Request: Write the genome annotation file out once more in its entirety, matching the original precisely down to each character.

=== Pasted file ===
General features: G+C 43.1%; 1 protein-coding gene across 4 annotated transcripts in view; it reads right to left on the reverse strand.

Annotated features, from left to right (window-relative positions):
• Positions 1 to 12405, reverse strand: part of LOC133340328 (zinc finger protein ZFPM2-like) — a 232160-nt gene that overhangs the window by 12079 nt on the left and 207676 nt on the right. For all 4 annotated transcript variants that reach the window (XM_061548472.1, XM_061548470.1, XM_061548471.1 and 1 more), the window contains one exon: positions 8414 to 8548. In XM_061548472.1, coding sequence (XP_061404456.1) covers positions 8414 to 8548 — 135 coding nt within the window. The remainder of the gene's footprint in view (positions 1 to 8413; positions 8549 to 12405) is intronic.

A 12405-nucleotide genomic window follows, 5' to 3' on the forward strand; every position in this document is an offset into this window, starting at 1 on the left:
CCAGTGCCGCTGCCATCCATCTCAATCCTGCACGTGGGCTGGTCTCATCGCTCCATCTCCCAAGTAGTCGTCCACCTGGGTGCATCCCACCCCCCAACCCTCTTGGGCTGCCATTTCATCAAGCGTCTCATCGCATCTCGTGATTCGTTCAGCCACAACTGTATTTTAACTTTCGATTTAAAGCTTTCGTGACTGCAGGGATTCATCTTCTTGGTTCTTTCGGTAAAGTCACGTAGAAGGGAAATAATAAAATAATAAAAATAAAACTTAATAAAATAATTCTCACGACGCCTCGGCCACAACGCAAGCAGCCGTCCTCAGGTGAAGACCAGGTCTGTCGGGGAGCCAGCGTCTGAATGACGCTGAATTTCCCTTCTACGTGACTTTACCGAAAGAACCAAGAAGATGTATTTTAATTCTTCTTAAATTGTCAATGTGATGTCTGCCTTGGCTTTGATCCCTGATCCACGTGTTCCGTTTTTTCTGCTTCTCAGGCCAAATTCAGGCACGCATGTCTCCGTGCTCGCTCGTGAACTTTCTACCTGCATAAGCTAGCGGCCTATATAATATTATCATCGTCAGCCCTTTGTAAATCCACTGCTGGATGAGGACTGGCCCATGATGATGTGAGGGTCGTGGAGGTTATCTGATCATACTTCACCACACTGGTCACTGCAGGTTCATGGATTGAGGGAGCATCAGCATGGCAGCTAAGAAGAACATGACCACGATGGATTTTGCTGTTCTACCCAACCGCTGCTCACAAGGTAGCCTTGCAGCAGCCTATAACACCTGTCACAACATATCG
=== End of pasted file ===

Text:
General features: G+C 43.1%; 1 protein-coding gene across 4 annotated transcripts in view; it reads right to left on the reverse strand.

Annotated features, from left to right (window-relative positions):
• Positions 1 to 12405, reverse strand: part of LOC133340328 (zinc finger protein ZFPM2-like) — a 232160-nt gene that overhangs the window by 12079 nt on the left and 207676 nt on the right. For all 4 annotated transcript variants that reach the window (XM_061548472.1, XM_061548470.1, XM_061548471.1 and 1 more), the window contains one exon: positions 8414 to 8548. In XM_061548472.1, coding sequence (XP_061404456.1) covers positions 8414 to 8548 — 135 coding nt within the window. The remainder of the gene's footprint in view (positions 1 to 8413; positions 8549 to 12405) is intronic.

A 12405-nucleotide genomic window follows, 5' to 3' on the forward strand; every position in this document is an offset into this window, starting at 1 on the left:
CCAGTGCCGCTGCCATCCATCTCAATCCTGCACGTGGGCTGGTCTCATCGCTCCATCTCCCAAGTAGTCGTCCACCTGGGTGCATCCCACCCCCCAACCCTCTTGGGCTGCCATTTCATCAAGCGTCTCATCGCATCTCGTGATTCGTTCAGCCACAACTGTATTTTAACTTTCGATTTAAAGCTTTCGTGACTGCAGGGATTCATCTTCTTGGTTCTTTCGGTAAAGTCACGTAGAAGGGAAATAATAAAATAATAAAAATAAAACTTAATAAAATAATTCTCACGACGCCTCGGCCACAACGCAAGCAGCCGTCCTCAGGTGAAGACCAGGTCTGTCGGGGAGCCAGCGTCTGAATGACGCTGAATTTCCCTTCTACGTGACTTTACCGAAAGAACCAAGAAGATGTATTTTAATTCTTCTTAAATTGTCAATGTGATGTCTGCCTTGGCTTTGATCCCTGATCCACGTGTTCCGTTTTTTCTGCTTCTCAGGCCAAATTCAGGCACGCATGTCTCCGTGCTCGCTCGTGAACTTTCTACCTGCATAAGCTAGCGGCCTATATAATATTATCATCGTCAGCCCTTTGTAAATCCACTGCTGGATGAGGACTGGCCCATGATGATGTGAGGGTCGTGGAGGTTATCTGATCATACTTCACCACACTGGTCACTGCAGGTTCATGGATTGAGGGAGCATCAGCATGGCAGCTAAGAAGAACATGACCACGATGGATTTTGCTGTTCTACCCAACCGCTGCTCACAAGGTAGCCTTGCAGCAGCCTATAACACCTGTCACAACATATCG